Things to think about around Mobile Payments UI

Pretty obvious that UI is important, right? I mean, it’s a fairly small device, small screen, keying not so easy, has to be secure, has to give the perception of security, can’t be wacky and too wierd… you get the drift. Aside from those lucky iPhone users (I’m still biased for my Nokia N95 since I hate soft keyboards), mobile phones are still not an easy device to use for non-voice and not-text communication activities…
So, what’s the best mobile UI for mobile payments? Answer: well, it depends…
Ask yourself the following questions:
1. Who’s the end customer? What country? What networks are there? Smartphones or all phones? Data plans? What’s the standard way people access services on their phone in that region? Global rollout or local only?
2. How will you be reaching them? Are you a carrier or partnering with one? Can you provision the phones for your customers yourself? Will your customers be expected to learn the service on their own with minimal instruction?
3. Will you be cutting a deal with an operator? Or are you looking for a solution that easily scales globally and not operator-dependent?
Some thoughts (Disclaimer: I am NOT a technical person… my thoughts are more commentaries on people’s adoptions of these technologies and the business models that they are dependent on.)
1. Client Applications: Aside from iPhone (detecting a common theme here?), it’s very hard to distribute applications. Assuming the majority of your customers will download the application is not good (again… aside from… you know.) What about having device OEMs (abroad) or Carriers (US) provision the apps on the phones? Good luck. Those deals take a LONG time unless you are a carrier or device OEM… Are applications nice? Definitely. But someone has to provision the phones since any glitch in a download by an end user is the death of the service. (And you need an Internet connection for this.) The one exception is if you have a MASSIVE brand name and customers want your application (Google email), but those are few and far between, esp. for mobile payments.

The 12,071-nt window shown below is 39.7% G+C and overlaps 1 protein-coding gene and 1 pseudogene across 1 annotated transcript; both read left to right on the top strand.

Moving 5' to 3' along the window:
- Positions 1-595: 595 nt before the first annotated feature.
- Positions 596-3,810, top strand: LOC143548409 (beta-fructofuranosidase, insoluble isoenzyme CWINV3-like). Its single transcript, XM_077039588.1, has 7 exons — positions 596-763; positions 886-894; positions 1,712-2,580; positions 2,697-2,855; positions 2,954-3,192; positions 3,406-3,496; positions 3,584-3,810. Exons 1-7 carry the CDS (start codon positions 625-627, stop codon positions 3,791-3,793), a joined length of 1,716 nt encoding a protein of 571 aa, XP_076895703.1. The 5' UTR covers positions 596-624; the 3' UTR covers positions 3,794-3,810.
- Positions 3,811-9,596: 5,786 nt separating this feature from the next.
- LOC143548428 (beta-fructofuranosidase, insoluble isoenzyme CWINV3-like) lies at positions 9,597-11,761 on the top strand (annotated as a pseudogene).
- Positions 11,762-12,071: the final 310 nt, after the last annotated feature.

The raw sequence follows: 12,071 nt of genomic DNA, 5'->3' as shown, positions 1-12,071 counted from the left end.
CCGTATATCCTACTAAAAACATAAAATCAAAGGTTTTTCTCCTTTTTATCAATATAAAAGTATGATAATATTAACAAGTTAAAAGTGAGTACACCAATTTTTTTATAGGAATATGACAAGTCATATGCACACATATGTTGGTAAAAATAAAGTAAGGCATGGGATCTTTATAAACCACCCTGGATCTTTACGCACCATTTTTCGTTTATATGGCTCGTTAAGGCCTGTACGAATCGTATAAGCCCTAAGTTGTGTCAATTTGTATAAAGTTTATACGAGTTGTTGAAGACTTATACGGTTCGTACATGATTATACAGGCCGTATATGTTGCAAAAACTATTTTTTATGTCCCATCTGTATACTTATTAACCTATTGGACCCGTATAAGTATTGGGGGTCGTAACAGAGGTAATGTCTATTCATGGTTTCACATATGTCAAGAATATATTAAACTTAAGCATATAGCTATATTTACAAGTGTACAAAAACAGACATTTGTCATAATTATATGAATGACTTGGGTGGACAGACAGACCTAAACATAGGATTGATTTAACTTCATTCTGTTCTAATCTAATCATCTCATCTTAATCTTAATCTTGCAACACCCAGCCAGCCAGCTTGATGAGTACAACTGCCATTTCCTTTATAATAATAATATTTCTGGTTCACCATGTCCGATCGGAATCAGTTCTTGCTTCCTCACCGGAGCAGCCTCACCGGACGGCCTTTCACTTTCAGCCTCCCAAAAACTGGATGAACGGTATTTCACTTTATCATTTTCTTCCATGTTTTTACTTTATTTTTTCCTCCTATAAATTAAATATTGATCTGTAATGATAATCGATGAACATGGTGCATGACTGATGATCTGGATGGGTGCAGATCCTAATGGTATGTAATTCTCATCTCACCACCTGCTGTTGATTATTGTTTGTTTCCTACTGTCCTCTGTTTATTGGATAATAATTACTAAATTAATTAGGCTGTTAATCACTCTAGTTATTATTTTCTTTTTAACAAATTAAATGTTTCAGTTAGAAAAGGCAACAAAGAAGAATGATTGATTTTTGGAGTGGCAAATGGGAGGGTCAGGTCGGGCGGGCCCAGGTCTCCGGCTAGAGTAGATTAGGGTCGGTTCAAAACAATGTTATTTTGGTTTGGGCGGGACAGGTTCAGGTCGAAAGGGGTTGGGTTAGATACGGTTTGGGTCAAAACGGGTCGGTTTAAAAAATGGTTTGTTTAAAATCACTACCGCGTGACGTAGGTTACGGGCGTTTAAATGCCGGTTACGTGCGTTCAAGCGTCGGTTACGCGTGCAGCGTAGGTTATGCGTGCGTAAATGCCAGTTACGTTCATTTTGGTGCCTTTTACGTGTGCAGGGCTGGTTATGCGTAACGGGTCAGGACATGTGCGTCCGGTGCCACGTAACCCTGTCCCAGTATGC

2. WAP: Mobile Browser – sure, OK. Fine. Needs to be 3G, though (again, iPhone users need not worry). (By the way, obviously, the customer needs a mobile Internet connection for this. In some countries, customers pay per byte… can get quite expensive.)
3. SMS – Lowest common denominator for mobile telephony. Great for alerts, but tough as a mode to initiate a service. Why? The syntax is tough for customers to learn… If they know the syntax, then that’s great (ala Philippines). Also, for payments, depending on the region, operators may decide they want in on the action and hold up short code provisioning… So, be prepared to pay up. By the way, SMS is not secure for authentication purposes. There are encryption methods, but none that are currently standard for all devices (to my knowledge)
4. USSD – This technology is very cool. It leverages text-based SMS-like UI but with menus. Very cool. Unfortunately, it works for GSM standard only (By the way, there are similar technologies for non-GSM networks). The biggest downfall, however, is that an operator deal is required to provision the code.
5. IVR – Interactive voice response system. This is about as low tech as it gets, but it’s secure, easy… doesn’t require any internet access, etc. Hoping to reach everyone? Audio on the phone works. Downfall: expensive and clunky.
Remember, there are MANY variables to take into account before settling on how the service will reach your customers over the mobile phone. It’s important to understand not just how customers feel comfortable using their phone, but the implications of the various technologies with players in the value chain.

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